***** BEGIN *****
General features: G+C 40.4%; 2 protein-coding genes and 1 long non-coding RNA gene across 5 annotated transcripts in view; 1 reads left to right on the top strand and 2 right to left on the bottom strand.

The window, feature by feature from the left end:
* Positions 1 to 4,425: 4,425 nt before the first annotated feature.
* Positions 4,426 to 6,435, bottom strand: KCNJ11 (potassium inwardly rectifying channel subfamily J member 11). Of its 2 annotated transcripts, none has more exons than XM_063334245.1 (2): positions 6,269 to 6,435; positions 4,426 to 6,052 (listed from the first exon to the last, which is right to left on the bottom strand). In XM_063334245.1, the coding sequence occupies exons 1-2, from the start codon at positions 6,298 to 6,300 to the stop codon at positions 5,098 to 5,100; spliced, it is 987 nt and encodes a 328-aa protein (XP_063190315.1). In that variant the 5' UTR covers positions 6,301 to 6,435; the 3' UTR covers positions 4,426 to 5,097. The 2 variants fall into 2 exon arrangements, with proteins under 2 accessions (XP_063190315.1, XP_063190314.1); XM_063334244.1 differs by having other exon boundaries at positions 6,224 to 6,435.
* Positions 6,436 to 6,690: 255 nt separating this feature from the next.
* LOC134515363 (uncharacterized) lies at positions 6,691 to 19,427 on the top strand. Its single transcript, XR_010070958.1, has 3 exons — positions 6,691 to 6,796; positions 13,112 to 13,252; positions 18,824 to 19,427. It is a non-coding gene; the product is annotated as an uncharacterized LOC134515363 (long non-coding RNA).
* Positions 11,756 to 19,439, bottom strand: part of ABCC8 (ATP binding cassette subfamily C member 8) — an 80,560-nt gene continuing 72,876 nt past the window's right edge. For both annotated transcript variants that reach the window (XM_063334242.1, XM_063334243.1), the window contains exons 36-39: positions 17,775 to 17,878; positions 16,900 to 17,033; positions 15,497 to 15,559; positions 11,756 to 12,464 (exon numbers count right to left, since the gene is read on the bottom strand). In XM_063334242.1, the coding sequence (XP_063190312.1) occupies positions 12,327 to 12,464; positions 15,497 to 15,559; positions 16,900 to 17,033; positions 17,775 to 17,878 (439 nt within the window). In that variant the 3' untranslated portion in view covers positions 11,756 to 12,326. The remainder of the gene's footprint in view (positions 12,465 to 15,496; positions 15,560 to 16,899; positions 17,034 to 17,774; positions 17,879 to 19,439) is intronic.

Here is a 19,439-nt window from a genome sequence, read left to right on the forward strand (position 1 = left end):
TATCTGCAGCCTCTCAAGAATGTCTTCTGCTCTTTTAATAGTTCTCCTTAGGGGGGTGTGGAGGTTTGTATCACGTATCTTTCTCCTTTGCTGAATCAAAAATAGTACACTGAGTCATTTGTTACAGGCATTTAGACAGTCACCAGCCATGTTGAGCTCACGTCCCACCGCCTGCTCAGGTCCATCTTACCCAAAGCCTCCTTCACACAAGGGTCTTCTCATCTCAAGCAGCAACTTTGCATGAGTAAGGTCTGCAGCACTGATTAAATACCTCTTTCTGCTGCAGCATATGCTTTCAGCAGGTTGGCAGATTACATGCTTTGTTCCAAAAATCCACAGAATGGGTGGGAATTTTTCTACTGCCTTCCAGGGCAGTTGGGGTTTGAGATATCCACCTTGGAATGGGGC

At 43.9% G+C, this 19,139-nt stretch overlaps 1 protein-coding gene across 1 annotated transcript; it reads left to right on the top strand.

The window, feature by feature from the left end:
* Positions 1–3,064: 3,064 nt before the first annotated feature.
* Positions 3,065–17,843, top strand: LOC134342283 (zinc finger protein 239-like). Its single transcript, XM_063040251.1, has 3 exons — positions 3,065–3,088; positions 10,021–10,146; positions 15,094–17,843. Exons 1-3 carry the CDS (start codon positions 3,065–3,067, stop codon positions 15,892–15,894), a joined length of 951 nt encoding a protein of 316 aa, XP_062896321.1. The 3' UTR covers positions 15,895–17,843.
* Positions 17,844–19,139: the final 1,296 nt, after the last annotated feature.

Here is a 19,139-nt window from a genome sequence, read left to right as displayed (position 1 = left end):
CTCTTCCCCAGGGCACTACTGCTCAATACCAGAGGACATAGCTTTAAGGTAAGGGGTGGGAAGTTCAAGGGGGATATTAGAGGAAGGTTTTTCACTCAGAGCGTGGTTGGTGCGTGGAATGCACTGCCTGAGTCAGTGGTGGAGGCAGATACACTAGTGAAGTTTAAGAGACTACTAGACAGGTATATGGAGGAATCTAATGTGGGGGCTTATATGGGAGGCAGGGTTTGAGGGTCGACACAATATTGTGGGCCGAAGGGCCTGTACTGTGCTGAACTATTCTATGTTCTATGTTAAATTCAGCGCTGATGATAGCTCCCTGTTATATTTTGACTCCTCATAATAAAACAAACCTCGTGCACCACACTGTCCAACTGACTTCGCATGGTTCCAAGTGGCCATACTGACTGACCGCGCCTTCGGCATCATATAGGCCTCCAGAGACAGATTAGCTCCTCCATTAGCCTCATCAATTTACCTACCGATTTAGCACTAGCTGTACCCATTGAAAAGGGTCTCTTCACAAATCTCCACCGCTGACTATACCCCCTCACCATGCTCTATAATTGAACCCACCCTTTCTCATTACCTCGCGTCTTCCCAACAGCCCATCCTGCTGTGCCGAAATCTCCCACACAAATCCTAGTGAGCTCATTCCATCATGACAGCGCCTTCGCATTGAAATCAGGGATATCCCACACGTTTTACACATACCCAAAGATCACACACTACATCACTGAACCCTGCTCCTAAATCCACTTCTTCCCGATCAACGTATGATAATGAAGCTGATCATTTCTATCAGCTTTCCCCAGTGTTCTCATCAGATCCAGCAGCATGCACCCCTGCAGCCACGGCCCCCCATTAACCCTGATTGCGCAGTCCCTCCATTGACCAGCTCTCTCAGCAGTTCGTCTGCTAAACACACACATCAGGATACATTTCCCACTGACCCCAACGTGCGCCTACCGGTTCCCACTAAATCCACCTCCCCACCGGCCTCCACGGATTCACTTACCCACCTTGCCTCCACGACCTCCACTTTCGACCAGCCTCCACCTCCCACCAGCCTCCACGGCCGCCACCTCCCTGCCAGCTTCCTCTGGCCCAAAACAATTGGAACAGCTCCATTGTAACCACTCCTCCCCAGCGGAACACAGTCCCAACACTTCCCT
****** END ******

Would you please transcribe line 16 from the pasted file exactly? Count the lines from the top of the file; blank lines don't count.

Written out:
CTCTTCCCCAGGGCACTACTGCTCAATACCAGAGGACATAGCTTTAAGGTAAGGGGTGGGAAGTTCAAGGGGGATATTAGAGGAAGGTTTTTCACTCAGAGCGTGGTTGGTGCGTGGAATGCACTGCCTGAGTCAGTGGTGGAGGCAGATACACTAGTGAAGTTTAAGAGACTACTAGACAGGTATATGGAGGAATCTAATGTGGGGGCTTATATGGGAGGCAGGGTTTGAGGGTCGACACAATATTGTGGGCCGAAGGGCCTGTACTGTGCTGAACTATTCTATGTTCTATGTTAAATTCAGCGCTGATGATAGCTCCCTGTTATATTTTGACTCCTCATAATAAAACAAACCTCGTGCACCACACTGTCCAACTGACTTCGCATGGTTCCAAGTGGCCATACTGACTGACCGCGCCTTCGGCATCATATAGGCCTCCAGAGACAGATTAGCTCCTCCATTAGCCTCATCAATTTACCTACCGATTTAGCACTAGCTGTACCCATTGAAAAGGGTCTCTTCACAAATCTCCACCGCTGACTATACCCCCTCACCATGCTCTATAATTGAACCCACCCTTTCTCATTACCTCGCGTCTTCCCAACAGCCCATCCTGCTGTGCCGAAATCTCCCACACAAATCCTAGTGAGCTCATTCCATCATGACAGCGCCTTCGCATTGAAATCAGGGATATCCCACACGTTTTACACATACCCAAAGATCACACACTACATCACTGAACCCTGCTCCTAAATCCACTTCTTCCCGATCAACGTATGATAATGAAGCTGATCATTTCTATCAGCTTTCCCCAGTGTTCTCATCAGATCCAGCAGCATGCACCCCTGCAGCCACGGCCCCCCATTAACCCTGATTGCGCAGTCCCTCCATTGACCAGCTCTCTCAGCAGTTCGTCTGCTAAACACACACATCAGGATACATTTCCCACTGACCCCAACGTGCGCCTACCGGTTCCCACTAAATCCACCTCCCCACCGGCCTCCACGGATTCACTTACCCACCTTGCCTCCACGACCTCCACTTTCGACCAGCCTCCACCTCCCACCAGCCTCCACGGCCGCCACCTCCCTGCCAGCTTCCTCTGGCCCAAAACAATTGGAACAGCTCCATTGTAACCACTCCTCCCCAGCGGAACACAGTCCCAACACTTCCCT